The University of Arizona

Herbage response to precipitation in central Alberta boreal grasslands.

E.W. Bork, T. Thomas, B. McDougall


The dependence between grassland herbage production and precipitation within the Boreal region of central Alberta was evaluated. Additional objectives were to compare current year growing season (e.g., April or May, to August) precipitation with 12 and 16 month water year (e.g., dormant and growing season) precipitation for use in predicting herbage growth, and determine whether lowland and upland grasslands differ in their response to precipitation. Lowland herbage production averaged 6,053 kg ha(-1), nearly twice the 3,153 kg ha(-1) found on upland grasslands during the study. In general, herbage production correlated significantly with precipitation, but the magnitude and direction of that relationship varied depending on grassland type. Uplands displayed a positive linear relationship with precipitation (r = 0.76; p < 0.01), while lowland communities displayed a negative curvilinear (R2 = 0.65; p < 0.05) relationship. Furthermore, while herbage production on uplands was better predicted by current year precipitation, lowland production appeared more heavily dependent on precipitation falling during the water year, the latter of which included fall and winter moisture recharge. We hypothesize that these differences are linked to water redistribution within the landscape, along with subsequent soil temperature regimes and the length of effective growing season. Given the influence of topography in regulating water availability and use, rangeland managers within the Boreal region should use caution when determining rangeland carrying capacity from meteorological data.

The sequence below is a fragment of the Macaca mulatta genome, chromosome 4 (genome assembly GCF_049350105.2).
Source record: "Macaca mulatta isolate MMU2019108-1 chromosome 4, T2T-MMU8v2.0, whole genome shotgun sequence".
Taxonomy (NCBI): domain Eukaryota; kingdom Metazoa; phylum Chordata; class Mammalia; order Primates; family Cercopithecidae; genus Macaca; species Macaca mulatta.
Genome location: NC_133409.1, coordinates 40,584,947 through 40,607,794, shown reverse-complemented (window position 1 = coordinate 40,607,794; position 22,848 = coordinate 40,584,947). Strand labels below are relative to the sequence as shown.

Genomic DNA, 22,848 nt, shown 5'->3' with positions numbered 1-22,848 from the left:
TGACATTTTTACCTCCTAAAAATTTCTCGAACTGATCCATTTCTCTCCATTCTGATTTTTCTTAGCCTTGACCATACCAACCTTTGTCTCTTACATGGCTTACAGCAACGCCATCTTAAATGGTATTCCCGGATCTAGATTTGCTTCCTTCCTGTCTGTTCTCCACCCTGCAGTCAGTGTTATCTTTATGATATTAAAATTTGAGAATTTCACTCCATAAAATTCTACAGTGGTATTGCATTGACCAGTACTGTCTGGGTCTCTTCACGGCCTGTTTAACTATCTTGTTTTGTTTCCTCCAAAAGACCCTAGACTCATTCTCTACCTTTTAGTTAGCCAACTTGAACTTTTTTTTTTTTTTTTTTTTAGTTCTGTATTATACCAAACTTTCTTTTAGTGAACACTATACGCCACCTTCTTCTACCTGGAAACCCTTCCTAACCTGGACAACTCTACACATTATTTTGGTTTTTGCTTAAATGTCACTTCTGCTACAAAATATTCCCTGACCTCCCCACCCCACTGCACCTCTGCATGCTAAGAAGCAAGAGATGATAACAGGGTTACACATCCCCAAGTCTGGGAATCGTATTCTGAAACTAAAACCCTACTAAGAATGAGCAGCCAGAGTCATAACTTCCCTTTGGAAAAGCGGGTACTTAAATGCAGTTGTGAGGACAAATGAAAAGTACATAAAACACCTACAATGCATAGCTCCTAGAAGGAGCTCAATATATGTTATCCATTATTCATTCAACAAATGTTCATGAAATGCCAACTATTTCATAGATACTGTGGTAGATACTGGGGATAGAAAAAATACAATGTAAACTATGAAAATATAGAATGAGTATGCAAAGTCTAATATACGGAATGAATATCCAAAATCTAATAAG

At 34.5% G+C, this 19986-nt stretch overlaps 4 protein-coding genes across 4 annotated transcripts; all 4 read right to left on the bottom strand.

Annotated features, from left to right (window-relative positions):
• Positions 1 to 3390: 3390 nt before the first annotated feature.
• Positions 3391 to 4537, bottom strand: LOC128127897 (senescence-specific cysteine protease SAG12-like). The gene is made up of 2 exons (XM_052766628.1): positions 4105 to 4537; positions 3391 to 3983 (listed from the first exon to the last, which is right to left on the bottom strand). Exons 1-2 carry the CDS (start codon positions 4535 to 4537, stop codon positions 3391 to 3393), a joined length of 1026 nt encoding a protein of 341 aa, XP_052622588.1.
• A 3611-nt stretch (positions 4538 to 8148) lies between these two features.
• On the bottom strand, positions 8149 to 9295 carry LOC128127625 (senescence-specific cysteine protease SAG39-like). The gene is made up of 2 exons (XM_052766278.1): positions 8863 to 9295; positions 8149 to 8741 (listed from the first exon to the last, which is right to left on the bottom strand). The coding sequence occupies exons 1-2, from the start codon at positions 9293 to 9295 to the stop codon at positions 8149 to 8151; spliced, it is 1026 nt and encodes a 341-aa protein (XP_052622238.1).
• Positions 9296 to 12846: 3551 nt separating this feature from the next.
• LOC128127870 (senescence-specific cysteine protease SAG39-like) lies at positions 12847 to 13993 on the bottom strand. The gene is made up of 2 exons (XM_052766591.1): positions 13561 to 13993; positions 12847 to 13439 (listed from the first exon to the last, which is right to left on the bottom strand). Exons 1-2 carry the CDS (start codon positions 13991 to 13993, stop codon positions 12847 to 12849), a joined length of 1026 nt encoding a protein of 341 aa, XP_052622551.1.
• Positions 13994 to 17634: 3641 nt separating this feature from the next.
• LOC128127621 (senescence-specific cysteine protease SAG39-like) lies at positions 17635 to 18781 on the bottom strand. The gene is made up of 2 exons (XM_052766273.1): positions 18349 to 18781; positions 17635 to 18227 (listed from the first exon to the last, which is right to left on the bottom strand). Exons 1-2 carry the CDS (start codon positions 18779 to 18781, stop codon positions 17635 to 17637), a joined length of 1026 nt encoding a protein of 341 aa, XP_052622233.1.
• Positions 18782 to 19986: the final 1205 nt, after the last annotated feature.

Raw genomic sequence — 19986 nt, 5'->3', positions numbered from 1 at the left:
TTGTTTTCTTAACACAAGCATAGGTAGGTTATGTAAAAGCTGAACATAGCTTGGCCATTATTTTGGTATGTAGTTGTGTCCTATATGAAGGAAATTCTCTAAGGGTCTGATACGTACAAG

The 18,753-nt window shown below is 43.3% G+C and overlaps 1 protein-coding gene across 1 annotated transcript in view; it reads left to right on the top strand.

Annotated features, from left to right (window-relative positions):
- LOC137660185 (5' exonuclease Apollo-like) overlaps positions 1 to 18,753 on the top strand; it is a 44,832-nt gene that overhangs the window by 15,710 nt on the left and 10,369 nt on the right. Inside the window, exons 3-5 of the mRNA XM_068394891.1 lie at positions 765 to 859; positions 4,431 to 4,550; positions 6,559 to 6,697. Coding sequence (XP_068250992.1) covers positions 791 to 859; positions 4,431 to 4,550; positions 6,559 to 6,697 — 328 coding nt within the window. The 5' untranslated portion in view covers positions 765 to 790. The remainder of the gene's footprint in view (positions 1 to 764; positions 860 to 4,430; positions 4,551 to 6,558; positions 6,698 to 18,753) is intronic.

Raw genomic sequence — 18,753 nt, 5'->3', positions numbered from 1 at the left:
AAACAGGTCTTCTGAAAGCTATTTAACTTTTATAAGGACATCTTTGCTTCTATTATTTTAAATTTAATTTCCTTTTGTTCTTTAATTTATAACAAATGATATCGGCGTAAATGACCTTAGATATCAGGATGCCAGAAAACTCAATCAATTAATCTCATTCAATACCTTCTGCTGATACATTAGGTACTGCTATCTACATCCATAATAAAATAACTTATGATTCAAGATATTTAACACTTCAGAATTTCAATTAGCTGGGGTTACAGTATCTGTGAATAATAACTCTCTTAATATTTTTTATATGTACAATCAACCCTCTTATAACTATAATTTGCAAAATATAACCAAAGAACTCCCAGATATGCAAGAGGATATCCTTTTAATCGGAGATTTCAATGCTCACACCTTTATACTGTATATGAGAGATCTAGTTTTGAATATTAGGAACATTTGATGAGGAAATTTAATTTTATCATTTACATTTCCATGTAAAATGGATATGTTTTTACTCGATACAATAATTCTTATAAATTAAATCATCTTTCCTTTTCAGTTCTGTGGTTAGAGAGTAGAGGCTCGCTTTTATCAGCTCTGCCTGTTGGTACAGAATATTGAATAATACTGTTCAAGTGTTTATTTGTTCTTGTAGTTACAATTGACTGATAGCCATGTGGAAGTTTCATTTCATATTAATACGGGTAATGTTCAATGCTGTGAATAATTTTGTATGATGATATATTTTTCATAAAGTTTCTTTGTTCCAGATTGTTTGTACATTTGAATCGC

growth period;simulation models;hydrology;soil temperature;highlands;grasslands;prediction;Alberta;growth;precipitation;biomass production;plant communities;forage

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